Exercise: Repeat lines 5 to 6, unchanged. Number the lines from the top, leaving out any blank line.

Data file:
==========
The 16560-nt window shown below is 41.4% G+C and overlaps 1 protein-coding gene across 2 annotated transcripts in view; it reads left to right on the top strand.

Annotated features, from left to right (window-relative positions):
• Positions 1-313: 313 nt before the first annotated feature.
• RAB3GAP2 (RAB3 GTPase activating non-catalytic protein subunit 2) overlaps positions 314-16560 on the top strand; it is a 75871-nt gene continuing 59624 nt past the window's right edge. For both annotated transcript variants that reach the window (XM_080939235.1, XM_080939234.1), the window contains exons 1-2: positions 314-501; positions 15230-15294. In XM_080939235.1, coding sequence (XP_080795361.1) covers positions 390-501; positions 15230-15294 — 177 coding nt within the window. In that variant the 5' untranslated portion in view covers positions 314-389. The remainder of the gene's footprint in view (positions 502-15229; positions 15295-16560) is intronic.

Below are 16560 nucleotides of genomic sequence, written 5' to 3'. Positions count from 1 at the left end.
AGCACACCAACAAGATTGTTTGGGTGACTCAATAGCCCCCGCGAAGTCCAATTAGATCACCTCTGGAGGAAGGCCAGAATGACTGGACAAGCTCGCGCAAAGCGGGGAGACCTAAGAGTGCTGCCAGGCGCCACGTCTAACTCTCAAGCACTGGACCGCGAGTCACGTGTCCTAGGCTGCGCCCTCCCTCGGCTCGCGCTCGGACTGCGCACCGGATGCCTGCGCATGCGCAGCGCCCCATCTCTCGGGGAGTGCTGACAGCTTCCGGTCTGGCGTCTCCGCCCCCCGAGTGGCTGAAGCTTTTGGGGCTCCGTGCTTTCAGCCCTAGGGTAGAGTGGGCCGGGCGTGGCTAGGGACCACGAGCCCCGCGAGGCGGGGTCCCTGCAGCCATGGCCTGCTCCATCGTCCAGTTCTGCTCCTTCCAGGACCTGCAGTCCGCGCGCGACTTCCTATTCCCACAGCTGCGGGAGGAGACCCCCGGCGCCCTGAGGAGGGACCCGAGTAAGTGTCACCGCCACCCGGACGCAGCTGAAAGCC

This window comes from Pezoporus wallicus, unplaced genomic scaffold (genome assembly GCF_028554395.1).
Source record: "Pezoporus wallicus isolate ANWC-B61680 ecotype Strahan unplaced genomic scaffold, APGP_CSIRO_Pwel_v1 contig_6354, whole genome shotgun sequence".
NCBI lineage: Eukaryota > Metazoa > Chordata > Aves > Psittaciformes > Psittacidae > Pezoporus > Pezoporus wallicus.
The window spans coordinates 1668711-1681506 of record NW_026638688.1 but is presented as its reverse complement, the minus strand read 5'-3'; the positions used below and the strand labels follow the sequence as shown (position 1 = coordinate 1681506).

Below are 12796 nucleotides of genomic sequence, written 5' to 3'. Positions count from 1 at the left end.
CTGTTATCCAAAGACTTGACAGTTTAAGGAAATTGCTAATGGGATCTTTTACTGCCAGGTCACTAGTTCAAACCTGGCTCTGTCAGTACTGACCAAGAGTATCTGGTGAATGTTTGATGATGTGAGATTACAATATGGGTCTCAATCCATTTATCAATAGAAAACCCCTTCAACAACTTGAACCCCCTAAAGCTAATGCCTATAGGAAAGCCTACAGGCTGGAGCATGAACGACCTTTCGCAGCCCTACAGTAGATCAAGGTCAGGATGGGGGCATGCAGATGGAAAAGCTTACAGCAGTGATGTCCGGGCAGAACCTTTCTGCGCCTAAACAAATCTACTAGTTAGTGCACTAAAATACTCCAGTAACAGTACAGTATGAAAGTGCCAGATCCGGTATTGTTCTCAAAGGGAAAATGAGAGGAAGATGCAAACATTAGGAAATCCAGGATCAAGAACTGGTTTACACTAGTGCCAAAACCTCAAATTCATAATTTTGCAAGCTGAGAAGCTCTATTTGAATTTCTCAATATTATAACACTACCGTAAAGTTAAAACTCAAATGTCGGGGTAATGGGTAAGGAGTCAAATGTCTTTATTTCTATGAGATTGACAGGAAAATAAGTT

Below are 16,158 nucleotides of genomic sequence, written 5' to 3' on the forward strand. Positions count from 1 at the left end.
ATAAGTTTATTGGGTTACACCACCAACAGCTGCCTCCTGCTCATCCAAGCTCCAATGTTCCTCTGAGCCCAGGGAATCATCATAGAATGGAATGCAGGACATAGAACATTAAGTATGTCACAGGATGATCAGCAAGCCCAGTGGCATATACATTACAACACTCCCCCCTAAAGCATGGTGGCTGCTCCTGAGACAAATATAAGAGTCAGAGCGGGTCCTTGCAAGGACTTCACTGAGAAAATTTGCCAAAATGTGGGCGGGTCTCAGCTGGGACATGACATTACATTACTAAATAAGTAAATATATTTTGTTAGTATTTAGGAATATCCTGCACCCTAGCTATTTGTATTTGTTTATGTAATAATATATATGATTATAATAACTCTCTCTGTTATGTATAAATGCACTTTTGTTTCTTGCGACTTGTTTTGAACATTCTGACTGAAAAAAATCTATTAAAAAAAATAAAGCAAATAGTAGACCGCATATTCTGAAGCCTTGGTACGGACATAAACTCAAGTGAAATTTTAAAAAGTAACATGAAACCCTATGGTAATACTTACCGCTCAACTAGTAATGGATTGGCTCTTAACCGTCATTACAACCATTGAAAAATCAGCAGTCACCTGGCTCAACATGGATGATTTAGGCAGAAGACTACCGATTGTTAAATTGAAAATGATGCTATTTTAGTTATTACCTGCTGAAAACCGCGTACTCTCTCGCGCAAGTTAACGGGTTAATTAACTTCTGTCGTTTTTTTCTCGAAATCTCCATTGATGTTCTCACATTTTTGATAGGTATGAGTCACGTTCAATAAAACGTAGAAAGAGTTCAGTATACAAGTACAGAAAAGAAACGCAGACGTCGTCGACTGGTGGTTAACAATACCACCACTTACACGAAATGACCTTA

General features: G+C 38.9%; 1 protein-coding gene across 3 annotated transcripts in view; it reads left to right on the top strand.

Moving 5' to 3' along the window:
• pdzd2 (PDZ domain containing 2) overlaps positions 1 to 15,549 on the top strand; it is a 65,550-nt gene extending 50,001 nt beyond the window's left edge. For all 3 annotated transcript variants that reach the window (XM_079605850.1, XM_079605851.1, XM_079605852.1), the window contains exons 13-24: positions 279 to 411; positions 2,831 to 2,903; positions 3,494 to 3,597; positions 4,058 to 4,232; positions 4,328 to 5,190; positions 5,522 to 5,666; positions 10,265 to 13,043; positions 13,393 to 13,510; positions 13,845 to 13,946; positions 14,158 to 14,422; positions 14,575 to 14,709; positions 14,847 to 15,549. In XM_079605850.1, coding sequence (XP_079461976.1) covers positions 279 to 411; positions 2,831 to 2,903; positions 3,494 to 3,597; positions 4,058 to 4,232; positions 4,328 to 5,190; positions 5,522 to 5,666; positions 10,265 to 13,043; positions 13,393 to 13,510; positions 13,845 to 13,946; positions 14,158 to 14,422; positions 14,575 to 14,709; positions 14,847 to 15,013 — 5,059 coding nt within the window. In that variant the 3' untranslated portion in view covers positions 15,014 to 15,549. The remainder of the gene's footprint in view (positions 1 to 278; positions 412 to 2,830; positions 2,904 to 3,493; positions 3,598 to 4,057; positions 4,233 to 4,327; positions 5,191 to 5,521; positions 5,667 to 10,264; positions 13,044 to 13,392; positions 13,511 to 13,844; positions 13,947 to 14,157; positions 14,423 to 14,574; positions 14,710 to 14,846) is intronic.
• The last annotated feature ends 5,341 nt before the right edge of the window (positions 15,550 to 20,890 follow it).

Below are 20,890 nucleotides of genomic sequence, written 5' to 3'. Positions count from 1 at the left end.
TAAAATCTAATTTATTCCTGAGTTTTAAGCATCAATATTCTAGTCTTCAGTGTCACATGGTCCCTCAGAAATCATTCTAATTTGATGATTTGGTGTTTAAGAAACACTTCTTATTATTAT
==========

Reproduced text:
Below are 16560 nucleotides of genomic sequence, written 5' to 3'. Positions count from 1 at the left end.
AGCACACCAACAAGATTGTTTGGGTGACTCAATAGCCCCCGCGAAGTCCAATTAGATCACCTCTGGAGGAAGGCCAGAATGACTGGACAAGCTCGCGCAAAGCGGGGAGACCTAAGAGTGCTGCCAGGCGCCACGTCTAACTCTCAAGCACTGGACCGCGAGTCACGTGTCCTAGGCTGCGCCCTCCCTCGGCTCGCGCTCGGACTGCGCACCGGATGCCTGCGCATGCGCAGCGCCCCATCTCTCGGGGAGTGCTGACAGCTTCCGGTCTGGCGTCTCCGCCCCCCGAGTGGCTGAAGCTTTTGGGGCTCCGTGCTTTCAGCCCTAGGGTAGAGTGGGCCGGGCGTGGCTAGGGACCACGAGCCCCGCGAGGCGGGGTCCCTGCAGCCATGGCCTGCTCCATCGTCCAGTTCTGCTCCTTCCAGGACCTGCAGTCCGCGCGCGACTTCCTATTCCCACAGCTGCGGGAGGAGACCCCCGGCGCCCTGAGGAGGGACCCGAGTAAGTGTCACCGCCACCCGGACGCAGCTGAAAGCC